"Ten thousand thrifty, energetic, and intelligent farmers could establish themselves in this county today under the most favorable circumstances. Land values are reasonable—in fact, low. There are thousands of good locations for choice fruit and grain farms, stock and dairy ranches. These unimproved lands command a price small in comparison with the incomes derived from adjoining farms, dairies, and orchards. The home here carries with it many of the advantages of a new country without the disadvantages of frontier life.
"Throughout this county are many prosperous homes made so by the profits of the dairy. With but little capital other than industry, skill and care, the settler may become wealthy through the production of butter and cheese and its marketable incidentals thereto, as cattle, hogs, and poultry. many newcomers begin by leasing cows and land. In such cases, after paying all expenses, the renter can safely figure on a net profit of $20 per cow as payment for his labor. Many dairymen, who began as wageworkers in this county, are today worth $50,000 to $100,000. Cheese making is also very profitable, and most large dairies make cheese at least a portion of each season.
"The valleys afford exceptional advantages for diversified farming. There is no better place in California for small farms, wheat fields, pastures, orchards, vineyards, poultry yards, and similar industries—supporting prosperous communities of intelligent agriculturists—than within its boundaries. While its intelligent farmers have made a great success of wheat farming, they have paid but little attention to its great advantages in certain lines of intensive agriculture—the growing of field crops.
"The climate is specially conducive to the growth of the best feed; the moisture from the ocean constantly keeping the vegetation in good condition; there being no necessity for irrigation. The trade winds make the climate warmer in winter, keeping off frosts and freezing weather.
"The soil produces astonishing yields per acre of alfalfa, beets, barley, carrots, pumpkins and squashes, and it is only a matter of time when more modern methods will make twenty-dollar land worth fifty dollars, a fact which is beginning to be appreciated by a number of enterprising dairymen, as is evidenced by the increased output of certain ranches.
"As an example of what can be produced on a small ranch: An easterner located here three years ago and purchased seven acres. He built a home and tested for the best varieties of berries. The following winter, berries and vegetables were planted and his income was more than $800. Last year his income exceeded $1,200.
"A three-acre vineyard produced over $800 last year; one acre of potatoes produced 300 sacks which sold for $1.75 per sack.
"Towering 573 feet above high tide, El Morro is sighted. It was named by Cabrillo on his northward voyage, in 1542, and stands today an imposing record of seismic upheaval marked by a curious series of seven cone-like peaks that extend twelve miles inland, terminating in the mitered Cerro Obispo, which overlooks the city of San Luis Obispo.
"Morro bay is really a narrow lagoon, its clear tides cutting five miles inland to meet the crystal streams of the Chorro and Los Osos. Here is a favorite summer resort for campers, many people making long journeys from the San Joaquin valley to enjoy a few weeks of boating and fishing on the placid surface of the bay, and the delightful tonic of sea-bathing.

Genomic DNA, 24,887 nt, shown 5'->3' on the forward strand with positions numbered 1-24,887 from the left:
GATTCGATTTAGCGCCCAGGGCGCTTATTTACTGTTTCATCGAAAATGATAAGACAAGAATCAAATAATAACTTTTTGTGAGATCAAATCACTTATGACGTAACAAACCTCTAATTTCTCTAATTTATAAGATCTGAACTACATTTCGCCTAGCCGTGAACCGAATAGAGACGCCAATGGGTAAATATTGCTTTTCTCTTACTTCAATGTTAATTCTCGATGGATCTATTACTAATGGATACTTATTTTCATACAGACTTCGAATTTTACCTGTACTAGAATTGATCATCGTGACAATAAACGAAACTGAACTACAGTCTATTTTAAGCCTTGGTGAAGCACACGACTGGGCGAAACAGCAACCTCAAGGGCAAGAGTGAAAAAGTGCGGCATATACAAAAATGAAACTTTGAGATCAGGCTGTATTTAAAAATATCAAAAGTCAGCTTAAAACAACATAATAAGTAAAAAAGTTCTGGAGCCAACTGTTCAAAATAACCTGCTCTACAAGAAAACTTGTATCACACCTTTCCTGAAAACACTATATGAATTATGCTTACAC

"Five miles north is Punta de los Esteros, where picturesque Cayucos has grown up and thrown out a long wharf to accommodate the steamers that handle the product of the immense dairying industry centering there.
"Near the northern line of the county is the Bay of Sardines, San Simeon, where the growing commerce of a prosperous section centering around Cambria, ten miles to the south, is handled by coast steamers. Cambria is known as a mining town, but its large export of butter and cheese identifies it with the prominent industry of the coast region, dairying. Some of the most profitable farms of the county are found in the fertile Santa Rosa valley, which extends from Cambria southward about six miles. The rich soil produces remarkable crops of beans, corn, potatoes, onions, pumpkins and apples, and an increasing acreage is being devoted to the culture of English walnuts which demonstrates the adequate and assured rainfall and equable climate of this section.
"Considerable forests of pine flourish on the adjacent foothills, and two sawmills are turning out a large quantity of merchantable [sic] lumber.
"Metal production in this section is confined principally to quicksilver. The most important producer, the Oceanic mine, five miles southwest of Cambria, is equipped with modern reduction works of about 100 tons daily capacity. Since the earliest exploration of this property, it has been considered very promising, and the energetic development undertaken by the present owners is demonstrating a gratifying extent and richness of the ore body.
"A large deposit of cinnabar is being blocked out at the Pine Mountain mine, west of San Simeon, and when the furnaces of this company are equipped and operating, the county will add another large producer to its list of paying mines.
"Development work is being vigorously prosecuted on a number of other promising prospects, and Cambria is the main base of supply for this industry.
"Tributary to Cayucos are eighty thousand acres of the best dairying country in California. From the broad mesas fronting the ocean, the land rises gently to the base of the mountains, and level and slope alike are clothed with nutritious grasses stimulated to remarkable growth by ocean moisture and fertile soil. Butter tests of cows fed on the native grasses alone have exhibited such large percentages that feeding from silos is almost unknown, and a very small acreage is devoted to forage crops for stock....
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Copyright © 2004 Lynne